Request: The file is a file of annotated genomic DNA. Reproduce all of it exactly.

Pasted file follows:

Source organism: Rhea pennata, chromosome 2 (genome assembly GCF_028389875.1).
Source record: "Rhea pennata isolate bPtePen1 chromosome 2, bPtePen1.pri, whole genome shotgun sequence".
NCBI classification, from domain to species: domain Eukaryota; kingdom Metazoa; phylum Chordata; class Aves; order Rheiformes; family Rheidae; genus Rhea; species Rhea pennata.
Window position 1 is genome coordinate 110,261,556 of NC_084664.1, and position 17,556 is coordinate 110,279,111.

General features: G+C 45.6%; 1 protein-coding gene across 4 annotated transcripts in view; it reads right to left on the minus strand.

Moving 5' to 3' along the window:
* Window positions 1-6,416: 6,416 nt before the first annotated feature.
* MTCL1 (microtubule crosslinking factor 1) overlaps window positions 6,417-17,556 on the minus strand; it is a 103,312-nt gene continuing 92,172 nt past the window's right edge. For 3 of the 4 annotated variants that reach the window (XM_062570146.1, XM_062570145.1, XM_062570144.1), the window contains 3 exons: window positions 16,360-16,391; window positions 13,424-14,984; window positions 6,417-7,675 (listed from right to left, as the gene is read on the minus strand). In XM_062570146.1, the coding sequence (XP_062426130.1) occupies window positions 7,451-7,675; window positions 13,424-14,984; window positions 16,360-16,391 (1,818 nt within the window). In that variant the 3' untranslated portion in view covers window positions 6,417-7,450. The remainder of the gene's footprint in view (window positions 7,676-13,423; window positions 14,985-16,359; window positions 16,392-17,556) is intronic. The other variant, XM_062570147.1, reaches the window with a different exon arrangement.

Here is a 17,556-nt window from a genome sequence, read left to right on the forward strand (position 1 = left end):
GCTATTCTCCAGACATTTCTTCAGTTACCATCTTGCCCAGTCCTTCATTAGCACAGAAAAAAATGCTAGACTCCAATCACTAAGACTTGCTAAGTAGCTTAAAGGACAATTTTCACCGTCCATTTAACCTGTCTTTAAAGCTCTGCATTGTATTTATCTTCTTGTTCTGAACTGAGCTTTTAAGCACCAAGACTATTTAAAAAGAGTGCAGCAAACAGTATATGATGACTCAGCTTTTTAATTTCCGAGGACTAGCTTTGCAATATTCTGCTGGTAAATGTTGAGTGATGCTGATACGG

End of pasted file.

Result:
Source organism: Rhea pennata, chromosome 2 (genome assembly GCF_028389875.1).
Source record: "Rhea pennata isolate bPtePen1 chromosome 2, bPtePen1.pri, whole genome shotgun sequence".
NCBI classification, from domain to species: domain Eukaryota; kingdom Metazoa; phylum Chordata; class Aves; order Rheiformes; family Rheidae; genus Rhea; species Rhea pennata.
Window position 1 is genome coordinate 110,261,556 of NC_084664.1, and position 17,556 is coordinate 110,279,111.

General features: G+C 45.6%; 1 protein-coding gene across 4 annotated transcripts in view; it reads right to left on the minus strand.

Moving 5' to 3' along the window:
* Window positions 1-6,416: 6,416 nt before the first annotated feature.
* MTCL1 (microtubule crosslinking factor 1) overlaps window positions 6,417-17,556 on the minus strand; it is a 103,312-nt gene continuing 92,172 nt past the window's right edge. For 3 of the 4 annotated variants that reach the window (XM_062570146.1, XM_062570145.1, XM_062570144.1), the window contains 3 exons: window positions 16,360-16,391; window positions 13,424-14,984; window positions 6,417-7,675 (listed from right to left, as the gene is read on the minus strand). In XM_062570146.1, the coding sequence (XP_062426130.1) occupies window positions 7,451-7,675; window positions 13,424-14,984; window positions 16,360-16,391 (1,818 nt within the window). In that variant the 3' untranslated portion in view covers window positions 6,417-7,450. The remainder of the gene's footprint in view (window positions 7,676-13,423; window positions 14,985-16,359; window positions 16,392-17,556) is intronic. The other variant, XM_062570147.1, reaches the window with a different exon arrangement.

Here is a 17,556-nt window from a genome sequence, read left to right on the forward strand (position 1 = left end):
GCTATTCTCCAGACATTTCTTCAGTTACCATCTTGCCCAGTCCTTCATTAGCACAGAAAAAAATGCTAGACTCCAATCACTAAGACTTGCTAAGTAGCTTAAAGGACAATTTTCACCGTCCATTTAACCTGTCTTTAAAGCTCTGCATTGTATTTATCTTCTTGTTCTGAACTGAGCTTTTAAGCACCAAGACTATTTAAAAAGAGTGCAGCAAACAGTATATGATGACTCAGCTTTTTAATTTCCGAGGACTAGCTTTGCAATATTCTGCTGGTAAATGTTGAGTGATGCTGATACGG